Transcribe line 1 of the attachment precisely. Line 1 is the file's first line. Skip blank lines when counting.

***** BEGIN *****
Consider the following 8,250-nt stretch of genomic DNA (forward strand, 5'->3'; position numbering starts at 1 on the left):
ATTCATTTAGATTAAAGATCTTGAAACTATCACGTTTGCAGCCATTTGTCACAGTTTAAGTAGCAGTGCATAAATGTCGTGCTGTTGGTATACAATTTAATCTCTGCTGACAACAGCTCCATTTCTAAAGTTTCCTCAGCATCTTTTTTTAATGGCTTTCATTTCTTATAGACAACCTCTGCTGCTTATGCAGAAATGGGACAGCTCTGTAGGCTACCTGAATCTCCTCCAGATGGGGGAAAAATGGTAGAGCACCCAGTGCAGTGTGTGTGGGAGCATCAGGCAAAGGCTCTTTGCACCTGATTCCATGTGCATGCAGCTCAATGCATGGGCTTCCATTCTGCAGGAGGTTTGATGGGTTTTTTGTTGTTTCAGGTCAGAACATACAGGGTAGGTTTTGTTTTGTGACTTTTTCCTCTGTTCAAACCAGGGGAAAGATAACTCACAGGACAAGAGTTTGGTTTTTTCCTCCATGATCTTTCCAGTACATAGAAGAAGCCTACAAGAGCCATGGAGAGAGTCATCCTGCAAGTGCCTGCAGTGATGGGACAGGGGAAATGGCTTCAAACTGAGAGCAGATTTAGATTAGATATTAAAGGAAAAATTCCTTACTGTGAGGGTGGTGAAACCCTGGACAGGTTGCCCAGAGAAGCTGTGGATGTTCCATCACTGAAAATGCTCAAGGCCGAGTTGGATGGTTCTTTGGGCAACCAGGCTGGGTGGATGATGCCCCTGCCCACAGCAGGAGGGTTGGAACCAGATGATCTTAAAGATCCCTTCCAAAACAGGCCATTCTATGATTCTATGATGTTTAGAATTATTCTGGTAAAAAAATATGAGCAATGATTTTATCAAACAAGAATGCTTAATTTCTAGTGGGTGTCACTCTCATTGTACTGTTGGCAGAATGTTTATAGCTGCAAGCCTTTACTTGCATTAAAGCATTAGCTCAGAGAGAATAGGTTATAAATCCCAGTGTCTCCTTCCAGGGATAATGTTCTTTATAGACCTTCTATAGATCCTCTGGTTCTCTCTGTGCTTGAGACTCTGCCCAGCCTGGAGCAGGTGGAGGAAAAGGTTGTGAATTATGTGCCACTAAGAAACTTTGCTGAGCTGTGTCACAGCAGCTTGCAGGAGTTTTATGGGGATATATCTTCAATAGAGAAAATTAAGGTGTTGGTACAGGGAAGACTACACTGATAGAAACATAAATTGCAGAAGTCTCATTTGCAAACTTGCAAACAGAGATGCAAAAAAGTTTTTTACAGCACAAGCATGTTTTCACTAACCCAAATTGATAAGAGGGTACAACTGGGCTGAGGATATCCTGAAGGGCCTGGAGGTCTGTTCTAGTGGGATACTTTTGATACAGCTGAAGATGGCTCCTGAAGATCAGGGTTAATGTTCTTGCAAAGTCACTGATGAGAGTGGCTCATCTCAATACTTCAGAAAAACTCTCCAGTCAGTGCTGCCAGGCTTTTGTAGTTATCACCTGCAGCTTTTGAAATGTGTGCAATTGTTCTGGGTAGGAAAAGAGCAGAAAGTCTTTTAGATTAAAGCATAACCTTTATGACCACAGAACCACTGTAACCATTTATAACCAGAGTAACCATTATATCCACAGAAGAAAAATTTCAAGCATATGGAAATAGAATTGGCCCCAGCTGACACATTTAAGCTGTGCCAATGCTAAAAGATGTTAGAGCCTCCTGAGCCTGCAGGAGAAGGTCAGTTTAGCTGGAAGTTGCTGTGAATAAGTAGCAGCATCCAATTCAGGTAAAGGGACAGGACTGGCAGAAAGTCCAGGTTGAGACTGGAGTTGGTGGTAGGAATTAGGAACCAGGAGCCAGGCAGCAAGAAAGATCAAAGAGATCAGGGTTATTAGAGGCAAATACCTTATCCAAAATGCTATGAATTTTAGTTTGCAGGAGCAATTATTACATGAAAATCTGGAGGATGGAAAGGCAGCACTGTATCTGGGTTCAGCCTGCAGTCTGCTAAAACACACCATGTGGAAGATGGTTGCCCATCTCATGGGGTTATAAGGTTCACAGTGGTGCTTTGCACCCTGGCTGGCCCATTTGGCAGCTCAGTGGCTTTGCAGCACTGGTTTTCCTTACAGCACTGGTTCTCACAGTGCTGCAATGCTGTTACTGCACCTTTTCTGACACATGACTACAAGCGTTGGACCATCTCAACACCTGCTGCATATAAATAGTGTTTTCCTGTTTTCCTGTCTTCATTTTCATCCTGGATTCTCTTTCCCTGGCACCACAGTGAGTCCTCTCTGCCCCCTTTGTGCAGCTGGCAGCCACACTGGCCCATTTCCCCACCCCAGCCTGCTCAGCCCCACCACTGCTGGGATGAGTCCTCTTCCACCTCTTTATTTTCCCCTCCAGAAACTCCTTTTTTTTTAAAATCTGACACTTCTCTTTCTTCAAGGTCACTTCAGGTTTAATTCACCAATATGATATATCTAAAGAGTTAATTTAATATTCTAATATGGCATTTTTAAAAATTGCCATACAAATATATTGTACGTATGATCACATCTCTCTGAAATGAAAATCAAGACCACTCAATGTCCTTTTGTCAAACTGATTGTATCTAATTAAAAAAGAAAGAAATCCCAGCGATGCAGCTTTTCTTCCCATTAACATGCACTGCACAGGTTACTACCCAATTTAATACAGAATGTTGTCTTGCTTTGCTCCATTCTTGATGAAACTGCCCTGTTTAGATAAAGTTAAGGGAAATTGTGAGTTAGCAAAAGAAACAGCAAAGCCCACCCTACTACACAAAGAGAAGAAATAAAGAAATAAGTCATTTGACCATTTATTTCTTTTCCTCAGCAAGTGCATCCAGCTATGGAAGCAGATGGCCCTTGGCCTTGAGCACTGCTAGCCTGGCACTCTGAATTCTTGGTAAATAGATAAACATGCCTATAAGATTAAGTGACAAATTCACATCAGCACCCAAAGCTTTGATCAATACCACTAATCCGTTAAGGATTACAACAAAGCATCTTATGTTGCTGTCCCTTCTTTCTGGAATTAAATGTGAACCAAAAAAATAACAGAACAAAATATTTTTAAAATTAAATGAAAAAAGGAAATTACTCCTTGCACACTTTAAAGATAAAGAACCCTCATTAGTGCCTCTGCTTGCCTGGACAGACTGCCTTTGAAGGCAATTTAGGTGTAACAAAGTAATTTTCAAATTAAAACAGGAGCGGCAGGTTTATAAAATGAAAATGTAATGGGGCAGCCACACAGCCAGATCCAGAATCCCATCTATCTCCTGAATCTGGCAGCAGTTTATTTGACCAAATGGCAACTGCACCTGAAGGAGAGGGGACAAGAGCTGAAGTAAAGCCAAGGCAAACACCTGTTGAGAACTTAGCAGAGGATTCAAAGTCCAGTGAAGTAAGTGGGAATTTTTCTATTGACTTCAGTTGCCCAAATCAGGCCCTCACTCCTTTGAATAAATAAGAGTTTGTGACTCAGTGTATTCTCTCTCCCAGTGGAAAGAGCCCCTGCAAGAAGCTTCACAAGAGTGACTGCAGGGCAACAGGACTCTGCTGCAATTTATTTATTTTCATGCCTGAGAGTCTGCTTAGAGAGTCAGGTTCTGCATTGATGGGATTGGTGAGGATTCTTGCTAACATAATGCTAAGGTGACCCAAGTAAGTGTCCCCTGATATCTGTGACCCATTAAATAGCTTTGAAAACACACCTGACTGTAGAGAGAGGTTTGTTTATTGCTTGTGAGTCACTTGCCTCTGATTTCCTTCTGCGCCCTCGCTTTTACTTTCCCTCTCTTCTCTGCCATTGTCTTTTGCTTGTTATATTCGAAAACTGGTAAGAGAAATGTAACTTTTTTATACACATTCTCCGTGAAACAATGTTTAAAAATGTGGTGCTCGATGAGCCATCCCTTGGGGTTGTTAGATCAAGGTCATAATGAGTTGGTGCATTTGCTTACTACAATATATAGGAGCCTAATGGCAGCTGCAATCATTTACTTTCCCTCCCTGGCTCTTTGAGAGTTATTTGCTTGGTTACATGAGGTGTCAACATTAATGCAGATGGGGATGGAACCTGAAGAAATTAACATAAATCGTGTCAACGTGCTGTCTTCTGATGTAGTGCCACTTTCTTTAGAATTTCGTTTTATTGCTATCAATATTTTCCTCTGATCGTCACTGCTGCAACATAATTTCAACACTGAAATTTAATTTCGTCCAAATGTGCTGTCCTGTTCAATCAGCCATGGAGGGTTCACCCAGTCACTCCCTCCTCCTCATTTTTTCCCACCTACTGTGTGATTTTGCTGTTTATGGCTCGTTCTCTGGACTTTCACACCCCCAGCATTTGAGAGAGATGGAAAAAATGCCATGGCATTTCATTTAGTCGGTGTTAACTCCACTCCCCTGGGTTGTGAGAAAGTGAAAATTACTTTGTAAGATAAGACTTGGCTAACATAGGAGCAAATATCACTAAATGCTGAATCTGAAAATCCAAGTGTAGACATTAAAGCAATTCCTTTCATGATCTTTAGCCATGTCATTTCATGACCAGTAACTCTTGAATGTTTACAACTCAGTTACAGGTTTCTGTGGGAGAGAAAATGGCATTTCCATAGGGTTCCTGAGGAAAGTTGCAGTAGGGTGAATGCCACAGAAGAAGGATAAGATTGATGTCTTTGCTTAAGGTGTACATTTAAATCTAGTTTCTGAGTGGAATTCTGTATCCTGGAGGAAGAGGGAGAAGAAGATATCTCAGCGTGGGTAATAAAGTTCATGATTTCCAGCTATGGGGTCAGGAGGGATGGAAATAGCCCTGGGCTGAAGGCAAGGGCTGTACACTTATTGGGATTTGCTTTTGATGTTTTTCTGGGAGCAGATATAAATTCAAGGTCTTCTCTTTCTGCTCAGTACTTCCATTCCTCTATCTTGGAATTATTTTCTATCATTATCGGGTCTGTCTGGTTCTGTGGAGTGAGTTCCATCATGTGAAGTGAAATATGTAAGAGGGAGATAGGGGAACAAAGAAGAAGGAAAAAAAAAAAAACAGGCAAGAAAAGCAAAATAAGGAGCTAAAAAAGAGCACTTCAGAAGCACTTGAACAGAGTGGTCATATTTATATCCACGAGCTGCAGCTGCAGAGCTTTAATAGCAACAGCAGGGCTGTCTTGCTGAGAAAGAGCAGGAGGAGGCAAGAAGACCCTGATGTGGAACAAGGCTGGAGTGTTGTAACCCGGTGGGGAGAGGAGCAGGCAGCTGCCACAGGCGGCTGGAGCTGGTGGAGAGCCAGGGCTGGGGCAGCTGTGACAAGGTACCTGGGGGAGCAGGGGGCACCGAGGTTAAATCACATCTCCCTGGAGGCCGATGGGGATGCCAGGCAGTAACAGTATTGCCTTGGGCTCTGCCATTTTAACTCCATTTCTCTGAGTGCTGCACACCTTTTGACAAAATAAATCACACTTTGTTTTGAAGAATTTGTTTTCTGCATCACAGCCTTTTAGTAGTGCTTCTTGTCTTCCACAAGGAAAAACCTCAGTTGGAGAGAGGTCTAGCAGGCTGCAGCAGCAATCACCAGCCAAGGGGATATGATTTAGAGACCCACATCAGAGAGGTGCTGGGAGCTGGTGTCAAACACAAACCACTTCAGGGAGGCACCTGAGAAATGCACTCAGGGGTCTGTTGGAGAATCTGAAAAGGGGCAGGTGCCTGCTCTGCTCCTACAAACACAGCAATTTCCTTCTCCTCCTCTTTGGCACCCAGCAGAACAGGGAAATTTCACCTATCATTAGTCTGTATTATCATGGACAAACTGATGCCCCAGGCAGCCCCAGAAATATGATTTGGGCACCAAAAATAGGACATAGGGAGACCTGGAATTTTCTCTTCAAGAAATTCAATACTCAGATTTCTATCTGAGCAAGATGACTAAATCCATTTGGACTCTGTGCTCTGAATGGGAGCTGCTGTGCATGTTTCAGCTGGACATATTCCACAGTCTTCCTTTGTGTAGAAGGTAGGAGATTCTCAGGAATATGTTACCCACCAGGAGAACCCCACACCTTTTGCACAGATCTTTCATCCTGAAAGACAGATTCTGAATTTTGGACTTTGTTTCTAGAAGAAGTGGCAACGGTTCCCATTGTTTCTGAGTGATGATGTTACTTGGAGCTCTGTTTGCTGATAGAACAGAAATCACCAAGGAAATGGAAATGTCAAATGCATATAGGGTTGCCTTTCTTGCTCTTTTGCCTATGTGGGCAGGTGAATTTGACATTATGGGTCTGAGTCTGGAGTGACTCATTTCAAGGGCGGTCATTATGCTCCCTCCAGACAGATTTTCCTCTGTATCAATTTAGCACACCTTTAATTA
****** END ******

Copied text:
Consider the following 8,250-nt stretch of genomic DNA (forward strand, 5'->3'; position numbering starts at 1 on the left):